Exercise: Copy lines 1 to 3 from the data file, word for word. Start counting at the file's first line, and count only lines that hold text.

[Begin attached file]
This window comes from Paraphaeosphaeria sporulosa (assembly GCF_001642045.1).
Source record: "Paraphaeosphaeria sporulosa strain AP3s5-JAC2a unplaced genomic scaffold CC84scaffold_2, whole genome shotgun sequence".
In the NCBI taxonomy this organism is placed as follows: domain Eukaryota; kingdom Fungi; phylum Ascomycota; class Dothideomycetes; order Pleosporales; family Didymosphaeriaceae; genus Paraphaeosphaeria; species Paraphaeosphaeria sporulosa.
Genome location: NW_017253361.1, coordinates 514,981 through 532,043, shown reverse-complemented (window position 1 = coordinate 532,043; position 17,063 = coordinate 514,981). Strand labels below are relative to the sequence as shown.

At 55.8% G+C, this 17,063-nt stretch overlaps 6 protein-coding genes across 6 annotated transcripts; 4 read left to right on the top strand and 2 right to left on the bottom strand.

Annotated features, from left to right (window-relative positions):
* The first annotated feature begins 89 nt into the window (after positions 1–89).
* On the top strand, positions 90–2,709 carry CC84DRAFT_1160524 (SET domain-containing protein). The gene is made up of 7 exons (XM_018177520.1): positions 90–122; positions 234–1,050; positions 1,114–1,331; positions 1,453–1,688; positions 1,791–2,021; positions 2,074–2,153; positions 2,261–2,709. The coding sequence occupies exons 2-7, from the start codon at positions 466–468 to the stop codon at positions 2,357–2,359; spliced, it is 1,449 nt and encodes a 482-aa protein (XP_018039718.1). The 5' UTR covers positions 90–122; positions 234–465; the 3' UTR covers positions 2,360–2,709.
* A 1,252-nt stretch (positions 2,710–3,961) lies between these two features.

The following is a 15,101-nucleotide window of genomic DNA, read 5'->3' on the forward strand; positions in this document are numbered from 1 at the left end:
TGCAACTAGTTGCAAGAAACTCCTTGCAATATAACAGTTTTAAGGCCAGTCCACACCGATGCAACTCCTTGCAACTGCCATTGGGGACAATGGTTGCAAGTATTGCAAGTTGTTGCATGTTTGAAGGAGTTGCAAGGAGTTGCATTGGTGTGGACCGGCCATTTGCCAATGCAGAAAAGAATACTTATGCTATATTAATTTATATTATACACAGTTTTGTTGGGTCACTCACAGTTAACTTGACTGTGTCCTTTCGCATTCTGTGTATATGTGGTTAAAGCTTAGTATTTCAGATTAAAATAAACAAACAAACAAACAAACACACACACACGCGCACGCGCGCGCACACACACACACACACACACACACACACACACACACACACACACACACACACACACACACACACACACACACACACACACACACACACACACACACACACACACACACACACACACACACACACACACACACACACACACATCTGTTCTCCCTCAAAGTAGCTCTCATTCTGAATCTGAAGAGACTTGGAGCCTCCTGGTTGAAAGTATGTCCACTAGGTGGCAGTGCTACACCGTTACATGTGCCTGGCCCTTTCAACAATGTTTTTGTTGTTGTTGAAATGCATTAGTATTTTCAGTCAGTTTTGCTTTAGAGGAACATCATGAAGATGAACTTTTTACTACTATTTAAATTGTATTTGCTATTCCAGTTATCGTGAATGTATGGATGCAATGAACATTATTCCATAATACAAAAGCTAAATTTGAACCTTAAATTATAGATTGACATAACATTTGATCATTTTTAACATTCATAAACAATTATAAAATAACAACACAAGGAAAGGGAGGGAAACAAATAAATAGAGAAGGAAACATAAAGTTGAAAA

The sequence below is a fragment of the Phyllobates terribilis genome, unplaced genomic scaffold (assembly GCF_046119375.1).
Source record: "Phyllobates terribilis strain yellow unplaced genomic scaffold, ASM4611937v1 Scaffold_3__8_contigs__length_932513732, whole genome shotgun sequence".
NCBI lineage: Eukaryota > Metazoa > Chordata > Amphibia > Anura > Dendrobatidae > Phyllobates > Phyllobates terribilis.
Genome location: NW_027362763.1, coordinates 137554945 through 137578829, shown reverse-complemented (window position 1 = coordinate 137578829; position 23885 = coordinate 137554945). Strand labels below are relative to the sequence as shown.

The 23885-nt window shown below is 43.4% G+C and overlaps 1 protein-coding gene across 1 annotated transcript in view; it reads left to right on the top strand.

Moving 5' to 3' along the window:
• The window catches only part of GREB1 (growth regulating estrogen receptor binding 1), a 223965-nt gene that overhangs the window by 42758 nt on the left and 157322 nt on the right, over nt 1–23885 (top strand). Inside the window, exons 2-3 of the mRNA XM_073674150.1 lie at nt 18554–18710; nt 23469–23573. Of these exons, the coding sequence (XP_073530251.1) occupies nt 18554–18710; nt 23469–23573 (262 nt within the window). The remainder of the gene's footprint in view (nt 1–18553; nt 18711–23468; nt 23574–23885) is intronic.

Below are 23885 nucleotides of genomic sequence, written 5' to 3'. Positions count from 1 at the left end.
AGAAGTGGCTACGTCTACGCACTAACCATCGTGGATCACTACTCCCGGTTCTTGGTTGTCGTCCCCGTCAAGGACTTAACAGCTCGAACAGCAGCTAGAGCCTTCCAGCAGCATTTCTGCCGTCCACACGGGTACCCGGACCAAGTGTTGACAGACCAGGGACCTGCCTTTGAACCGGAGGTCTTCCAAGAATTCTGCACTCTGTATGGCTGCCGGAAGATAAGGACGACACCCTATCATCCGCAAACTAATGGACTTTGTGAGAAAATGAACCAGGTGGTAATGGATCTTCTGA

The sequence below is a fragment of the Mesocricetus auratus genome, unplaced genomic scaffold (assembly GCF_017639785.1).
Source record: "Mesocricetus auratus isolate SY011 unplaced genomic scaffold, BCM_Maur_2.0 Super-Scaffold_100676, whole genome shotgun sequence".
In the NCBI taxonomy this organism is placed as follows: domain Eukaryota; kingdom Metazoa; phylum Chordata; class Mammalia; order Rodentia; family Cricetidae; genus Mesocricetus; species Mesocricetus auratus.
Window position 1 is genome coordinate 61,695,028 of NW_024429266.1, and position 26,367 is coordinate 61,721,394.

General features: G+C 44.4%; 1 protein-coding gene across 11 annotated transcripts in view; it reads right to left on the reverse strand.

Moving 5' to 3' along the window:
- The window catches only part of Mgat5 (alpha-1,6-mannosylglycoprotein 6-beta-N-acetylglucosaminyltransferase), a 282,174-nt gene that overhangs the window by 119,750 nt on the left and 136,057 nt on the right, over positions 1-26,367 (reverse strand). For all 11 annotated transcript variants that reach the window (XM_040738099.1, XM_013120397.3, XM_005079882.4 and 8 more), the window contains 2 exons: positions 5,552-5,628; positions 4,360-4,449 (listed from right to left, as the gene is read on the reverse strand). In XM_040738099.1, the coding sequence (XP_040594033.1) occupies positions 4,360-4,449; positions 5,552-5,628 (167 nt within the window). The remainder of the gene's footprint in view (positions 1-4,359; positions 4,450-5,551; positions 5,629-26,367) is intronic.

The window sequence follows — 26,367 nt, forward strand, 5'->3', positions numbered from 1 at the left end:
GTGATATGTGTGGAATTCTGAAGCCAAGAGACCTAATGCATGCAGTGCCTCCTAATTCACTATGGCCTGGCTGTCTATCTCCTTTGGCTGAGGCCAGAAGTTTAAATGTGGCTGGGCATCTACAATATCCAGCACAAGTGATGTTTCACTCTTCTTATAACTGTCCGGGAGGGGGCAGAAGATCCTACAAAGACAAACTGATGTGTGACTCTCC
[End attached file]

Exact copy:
This window comes from Paraphaeosphaeria sporulosa (assembly GCF_001642045.1).
Source record: "Paraphaeosphaeria sporulosa strain AP3s5-JAC2a unplaced genomic scaffold CC84scaffold_2, whole genome shotgun sequence".
In the NCBI taxonomy this organism is placed as follows: domain Eukaryota; kingdom Fungi; phylum Ascomycota; class Dothideomycetes; order Pleosporales; family Didymosphaeriaceae; genus Paraphaeosphaeria; species Paraphaeosphaeria sporulosa.